The boys and another friend eventually run away and live on a nearby island. Once missing, they are believed dead, and the townsfolk hold the boys' funerals, which are interrupted by the boys themselves. Eventually, an innocent man is jailed for the murder in the cemetery. At the trial, Tom protests, and the actual killer, Injun Joe, vaults through a window and escapes.
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Some time later, Tom and Huck spot Injun Joe concealing stolen goods in an abandoned house. Tom then attends a picnic held by Becky's father. Tom and Becky decide to explore a nearby cave. Once inside, though, they become lost, then learn that Injun Joe is in the cave too. Five days pass before Tom and Becky find an exit, one that is five miles from the entrance. They then learn that Injun Joe has starved to death within the cave. Tom and Huck soon return to the cave and uncover the killer's stolen loot. The novel ends with Huck agreeing to live with a widow while Tom placates him with assurances that they may yet live as pirates.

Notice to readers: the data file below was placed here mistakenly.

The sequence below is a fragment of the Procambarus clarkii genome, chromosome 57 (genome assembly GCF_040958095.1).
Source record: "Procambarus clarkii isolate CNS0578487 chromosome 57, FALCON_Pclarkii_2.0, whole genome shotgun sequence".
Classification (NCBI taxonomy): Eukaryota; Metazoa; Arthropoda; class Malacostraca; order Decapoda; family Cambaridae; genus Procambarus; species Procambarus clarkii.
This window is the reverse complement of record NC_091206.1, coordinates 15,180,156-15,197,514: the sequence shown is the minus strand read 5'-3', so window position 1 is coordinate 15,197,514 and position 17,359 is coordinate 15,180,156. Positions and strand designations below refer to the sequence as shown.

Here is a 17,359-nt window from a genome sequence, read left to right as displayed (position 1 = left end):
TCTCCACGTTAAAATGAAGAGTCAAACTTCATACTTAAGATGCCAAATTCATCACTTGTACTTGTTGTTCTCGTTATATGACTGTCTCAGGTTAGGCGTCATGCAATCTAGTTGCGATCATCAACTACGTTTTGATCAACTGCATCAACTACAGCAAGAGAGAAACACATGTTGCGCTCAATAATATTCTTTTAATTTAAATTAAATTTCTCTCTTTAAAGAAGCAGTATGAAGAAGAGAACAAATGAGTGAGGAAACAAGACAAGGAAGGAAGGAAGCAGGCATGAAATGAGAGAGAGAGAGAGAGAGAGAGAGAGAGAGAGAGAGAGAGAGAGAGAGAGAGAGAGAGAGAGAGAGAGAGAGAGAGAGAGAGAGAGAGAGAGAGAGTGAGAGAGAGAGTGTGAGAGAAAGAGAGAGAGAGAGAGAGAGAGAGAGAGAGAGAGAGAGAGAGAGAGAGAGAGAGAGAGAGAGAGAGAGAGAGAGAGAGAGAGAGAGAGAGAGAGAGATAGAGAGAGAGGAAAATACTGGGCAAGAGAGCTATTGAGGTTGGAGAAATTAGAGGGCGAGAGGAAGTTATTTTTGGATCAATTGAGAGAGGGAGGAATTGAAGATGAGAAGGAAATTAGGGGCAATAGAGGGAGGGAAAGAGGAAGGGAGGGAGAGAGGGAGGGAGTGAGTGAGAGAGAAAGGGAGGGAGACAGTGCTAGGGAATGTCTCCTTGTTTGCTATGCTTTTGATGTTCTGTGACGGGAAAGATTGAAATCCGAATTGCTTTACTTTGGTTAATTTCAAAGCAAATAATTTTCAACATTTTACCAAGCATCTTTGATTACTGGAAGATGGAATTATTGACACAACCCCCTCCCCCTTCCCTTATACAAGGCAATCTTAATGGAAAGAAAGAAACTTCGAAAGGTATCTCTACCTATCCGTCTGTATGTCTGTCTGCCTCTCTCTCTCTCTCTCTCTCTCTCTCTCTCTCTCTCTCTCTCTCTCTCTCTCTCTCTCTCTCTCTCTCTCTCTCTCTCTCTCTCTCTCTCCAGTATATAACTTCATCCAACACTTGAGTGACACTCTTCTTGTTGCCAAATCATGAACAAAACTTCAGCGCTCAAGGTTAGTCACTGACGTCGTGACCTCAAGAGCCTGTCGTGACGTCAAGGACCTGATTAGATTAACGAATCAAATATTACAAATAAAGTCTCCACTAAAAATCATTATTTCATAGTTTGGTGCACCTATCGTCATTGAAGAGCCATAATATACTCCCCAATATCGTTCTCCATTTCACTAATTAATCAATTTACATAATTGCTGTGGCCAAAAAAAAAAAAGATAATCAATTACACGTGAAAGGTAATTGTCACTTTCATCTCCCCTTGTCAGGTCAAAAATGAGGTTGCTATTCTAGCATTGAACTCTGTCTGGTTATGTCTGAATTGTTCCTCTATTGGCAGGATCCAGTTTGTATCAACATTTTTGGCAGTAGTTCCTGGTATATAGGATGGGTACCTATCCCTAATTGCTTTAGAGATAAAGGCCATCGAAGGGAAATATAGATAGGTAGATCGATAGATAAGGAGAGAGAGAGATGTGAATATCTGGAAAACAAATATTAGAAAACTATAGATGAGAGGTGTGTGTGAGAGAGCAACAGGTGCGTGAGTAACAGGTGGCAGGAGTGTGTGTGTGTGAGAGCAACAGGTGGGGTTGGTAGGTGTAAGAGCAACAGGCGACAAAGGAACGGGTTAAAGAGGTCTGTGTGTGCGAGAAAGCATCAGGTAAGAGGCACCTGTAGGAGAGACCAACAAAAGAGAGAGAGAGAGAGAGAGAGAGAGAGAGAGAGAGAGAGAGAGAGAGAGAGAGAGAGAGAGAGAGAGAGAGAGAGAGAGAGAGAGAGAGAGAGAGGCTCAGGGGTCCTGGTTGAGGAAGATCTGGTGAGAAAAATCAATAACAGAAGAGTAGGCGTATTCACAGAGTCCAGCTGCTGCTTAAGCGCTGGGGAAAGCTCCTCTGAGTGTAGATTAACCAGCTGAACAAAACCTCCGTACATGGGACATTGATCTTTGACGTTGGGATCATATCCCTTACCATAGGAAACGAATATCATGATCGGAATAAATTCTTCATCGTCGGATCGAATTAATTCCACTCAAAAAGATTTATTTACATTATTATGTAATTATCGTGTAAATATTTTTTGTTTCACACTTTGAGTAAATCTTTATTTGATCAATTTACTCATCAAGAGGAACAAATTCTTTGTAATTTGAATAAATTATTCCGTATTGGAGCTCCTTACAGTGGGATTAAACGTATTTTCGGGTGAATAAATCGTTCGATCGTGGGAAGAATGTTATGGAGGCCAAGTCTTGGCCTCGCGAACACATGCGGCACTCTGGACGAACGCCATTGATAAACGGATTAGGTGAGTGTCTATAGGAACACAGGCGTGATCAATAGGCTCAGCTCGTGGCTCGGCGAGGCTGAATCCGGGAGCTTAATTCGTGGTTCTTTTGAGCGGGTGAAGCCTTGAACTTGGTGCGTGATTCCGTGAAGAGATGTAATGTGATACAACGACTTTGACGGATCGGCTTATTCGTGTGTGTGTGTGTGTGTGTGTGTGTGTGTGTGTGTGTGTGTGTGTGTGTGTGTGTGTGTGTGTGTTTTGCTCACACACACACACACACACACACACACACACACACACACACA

The Adventures of Tom Sawyer, beloved by readers of all ages, features some of Twain's most memorable feats of storytelling, including the trial of Injun Joe, the funeral of the missing boys, and the adventure of Tom and Becky in the cave.
pierreducalvet.ca/212415.php With the book Twain restored himself with the American reading public, which had failed to support the collaborative Gilded Age. And time has scarcely eroded the book's popularity, which has remained strong throughout the more than one hundred years since its publication. While writing this work, which would occupy him intermittently for the next seven years, he traveled in Europe, publishing his observations from that trip as A Tramp Abroad.